Poet Pat Boran’s bestselling prose memoir The Invisible Prison: Scenes from an Irish Childhood is an evocative and humorous portrait of small-town Ireland in the late 1960s and early 70s. Part memoir and part social history, the book forges such a unique record of that time that historian Diarmaid Ferriter frequently draws from it in The Transformation of Ireland 1900–2000, his ground-breaking history of the twentieth century in Ireland.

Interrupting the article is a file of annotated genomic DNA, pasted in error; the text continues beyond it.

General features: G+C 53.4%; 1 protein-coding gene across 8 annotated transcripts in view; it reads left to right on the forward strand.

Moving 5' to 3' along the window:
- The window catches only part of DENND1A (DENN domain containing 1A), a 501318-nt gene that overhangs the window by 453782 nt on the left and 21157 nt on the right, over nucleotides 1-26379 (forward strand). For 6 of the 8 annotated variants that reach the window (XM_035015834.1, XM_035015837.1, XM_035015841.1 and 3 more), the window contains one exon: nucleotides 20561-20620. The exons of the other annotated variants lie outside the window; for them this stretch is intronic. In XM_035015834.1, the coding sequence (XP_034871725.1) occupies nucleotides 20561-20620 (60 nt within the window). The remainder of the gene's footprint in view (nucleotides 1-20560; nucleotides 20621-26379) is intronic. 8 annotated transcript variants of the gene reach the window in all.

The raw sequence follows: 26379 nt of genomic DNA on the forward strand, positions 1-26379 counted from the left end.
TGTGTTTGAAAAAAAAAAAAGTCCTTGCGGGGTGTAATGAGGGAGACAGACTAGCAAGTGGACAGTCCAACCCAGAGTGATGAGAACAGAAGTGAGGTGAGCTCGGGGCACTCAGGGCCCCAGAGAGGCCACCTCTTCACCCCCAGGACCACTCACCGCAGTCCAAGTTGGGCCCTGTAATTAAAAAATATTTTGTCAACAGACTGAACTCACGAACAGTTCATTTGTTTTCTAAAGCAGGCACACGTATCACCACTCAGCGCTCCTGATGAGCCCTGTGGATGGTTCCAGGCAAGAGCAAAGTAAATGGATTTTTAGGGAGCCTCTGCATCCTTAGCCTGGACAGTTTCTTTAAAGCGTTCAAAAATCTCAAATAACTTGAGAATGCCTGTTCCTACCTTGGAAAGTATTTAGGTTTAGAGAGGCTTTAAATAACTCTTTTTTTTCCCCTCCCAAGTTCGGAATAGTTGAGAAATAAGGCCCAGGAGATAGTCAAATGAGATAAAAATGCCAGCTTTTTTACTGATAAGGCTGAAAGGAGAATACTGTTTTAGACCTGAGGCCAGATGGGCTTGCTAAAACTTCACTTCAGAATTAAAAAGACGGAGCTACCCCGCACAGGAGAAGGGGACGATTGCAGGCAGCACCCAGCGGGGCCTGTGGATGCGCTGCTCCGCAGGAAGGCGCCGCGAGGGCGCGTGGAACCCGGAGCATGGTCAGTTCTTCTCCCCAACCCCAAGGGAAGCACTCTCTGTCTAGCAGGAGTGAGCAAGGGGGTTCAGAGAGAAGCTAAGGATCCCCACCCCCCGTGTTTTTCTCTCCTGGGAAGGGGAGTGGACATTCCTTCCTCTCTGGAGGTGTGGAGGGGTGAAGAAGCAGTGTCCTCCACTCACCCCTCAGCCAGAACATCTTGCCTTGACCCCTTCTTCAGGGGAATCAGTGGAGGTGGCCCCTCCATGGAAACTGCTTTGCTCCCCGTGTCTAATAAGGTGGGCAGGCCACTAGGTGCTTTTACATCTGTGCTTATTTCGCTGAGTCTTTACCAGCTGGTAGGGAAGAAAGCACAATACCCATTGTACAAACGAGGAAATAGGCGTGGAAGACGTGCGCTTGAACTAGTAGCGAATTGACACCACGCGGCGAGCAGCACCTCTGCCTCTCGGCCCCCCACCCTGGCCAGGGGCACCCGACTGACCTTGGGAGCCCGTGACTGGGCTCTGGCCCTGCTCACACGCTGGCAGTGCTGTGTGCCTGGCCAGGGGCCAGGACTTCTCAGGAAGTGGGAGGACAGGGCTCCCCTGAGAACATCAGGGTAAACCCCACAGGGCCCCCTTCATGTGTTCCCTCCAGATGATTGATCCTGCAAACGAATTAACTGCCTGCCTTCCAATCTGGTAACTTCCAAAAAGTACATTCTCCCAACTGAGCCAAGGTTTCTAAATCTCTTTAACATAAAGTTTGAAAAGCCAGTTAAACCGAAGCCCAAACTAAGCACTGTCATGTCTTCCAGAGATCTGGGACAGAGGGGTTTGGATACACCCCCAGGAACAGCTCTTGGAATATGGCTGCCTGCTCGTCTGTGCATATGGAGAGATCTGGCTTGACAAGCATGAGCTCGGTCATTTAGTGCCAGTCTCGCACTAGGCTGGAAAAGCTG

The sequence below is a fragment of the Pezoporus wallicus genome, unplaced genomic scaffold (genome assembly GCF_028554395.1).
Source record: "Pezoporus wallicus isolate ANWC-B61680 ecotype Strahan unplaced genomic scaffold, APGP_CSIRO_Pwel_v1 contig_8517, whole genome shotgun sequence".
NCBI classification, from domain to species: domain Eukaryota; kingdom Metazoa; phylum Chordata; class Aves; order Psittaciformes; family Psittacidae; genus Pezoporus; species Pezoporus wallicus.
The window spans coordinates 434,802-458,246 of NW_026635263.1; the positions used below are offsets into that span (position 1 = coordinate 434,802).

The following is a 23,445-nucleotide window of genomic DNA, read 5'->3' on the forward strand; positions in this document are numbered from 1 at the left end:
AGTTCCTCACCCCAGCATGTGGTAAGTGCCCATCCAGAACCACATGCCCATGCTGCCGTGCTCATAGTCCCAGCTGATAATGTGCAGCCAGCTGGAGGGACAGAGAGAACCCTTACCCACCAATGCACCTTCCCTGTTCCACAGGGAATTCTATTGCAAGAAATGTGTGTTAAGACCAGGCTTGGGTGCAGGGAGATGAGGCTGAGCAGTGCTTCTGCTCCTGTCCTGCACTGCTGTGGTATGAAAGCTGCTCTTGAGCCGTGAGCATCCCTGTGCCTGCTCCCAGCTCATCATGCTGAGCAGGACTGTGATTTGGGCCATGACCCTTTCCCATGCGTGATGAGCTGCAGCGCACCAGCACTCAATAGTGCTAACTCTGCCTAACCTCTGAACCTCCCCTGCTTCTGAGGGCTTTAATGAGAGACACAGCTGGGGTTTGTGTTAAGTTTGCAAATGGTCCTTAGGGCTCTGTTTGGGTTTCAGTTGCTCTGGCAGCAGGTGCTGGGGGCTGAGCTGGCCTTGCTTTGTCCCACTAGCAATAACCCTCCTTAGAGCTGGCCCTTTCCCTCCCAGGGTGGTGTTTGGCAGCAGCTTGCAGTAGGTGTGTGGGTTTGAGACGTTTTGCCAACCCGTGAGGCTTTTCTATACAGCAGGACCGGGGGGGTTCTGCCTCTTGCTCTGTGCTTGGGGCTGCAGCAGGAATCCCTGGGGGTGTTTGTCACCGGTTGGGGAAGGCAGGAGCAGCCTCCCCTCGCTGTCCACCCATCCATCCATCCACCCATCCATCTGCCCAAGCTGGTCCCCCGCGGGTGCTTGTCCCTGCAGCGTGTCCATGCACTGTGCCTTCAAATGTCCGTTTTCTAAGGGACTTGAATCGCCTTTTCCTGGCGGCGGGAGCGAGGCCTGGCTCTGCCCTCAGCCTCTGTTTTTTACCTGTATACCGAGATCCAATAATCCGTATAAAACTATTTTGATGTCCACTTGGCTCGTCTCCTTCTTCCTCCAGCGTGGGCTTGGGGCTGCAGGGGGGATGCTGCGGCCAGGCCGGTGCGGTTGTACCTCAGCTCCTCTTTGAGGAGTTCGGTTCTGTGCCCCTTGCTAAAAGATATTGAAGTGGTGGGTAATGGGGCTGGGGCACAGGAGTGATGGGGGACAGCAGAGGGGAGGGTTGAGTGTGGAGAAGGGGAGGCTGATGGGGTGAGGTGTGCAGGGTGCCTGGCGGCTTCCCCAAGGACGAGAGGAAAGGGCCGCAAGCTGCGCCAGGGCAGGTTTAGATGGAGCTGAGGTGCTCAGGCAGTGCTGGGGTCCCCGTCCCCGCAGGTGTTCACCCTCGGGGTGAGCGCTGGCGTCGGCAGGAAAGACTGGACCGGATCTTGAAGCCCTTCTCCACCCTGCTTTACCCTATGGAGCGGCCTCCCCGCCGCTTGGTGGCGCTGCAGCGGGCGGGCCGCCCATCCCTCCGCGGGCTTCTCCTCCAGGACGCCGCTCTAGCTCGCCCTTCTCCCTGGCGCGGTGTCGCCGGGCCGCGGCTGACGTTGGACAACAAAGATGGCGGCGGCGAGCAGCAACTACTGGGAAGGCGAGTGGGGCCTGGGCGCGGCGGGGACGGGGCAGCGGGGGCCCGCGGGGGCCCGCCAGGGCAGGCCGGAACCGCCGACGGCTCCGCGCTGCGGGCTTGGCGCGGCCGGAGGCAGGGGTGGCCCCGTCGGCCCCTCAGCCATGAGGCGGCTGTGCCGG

The American poet Louise Glück famously wrote that “We look at the world once, in childhood. The rest is memory.” Perhaps this is why so many poets have been deeply influenced by their childhood. “They tuck you up, your mum and dad” (Adrian Mitchell’s softer take on Philp Larkin’s original line) is the title for this series of conversations featuring some of Ireland's finest writers and poets as they reflect on the often complex parent / child relationship through memoir and poetry.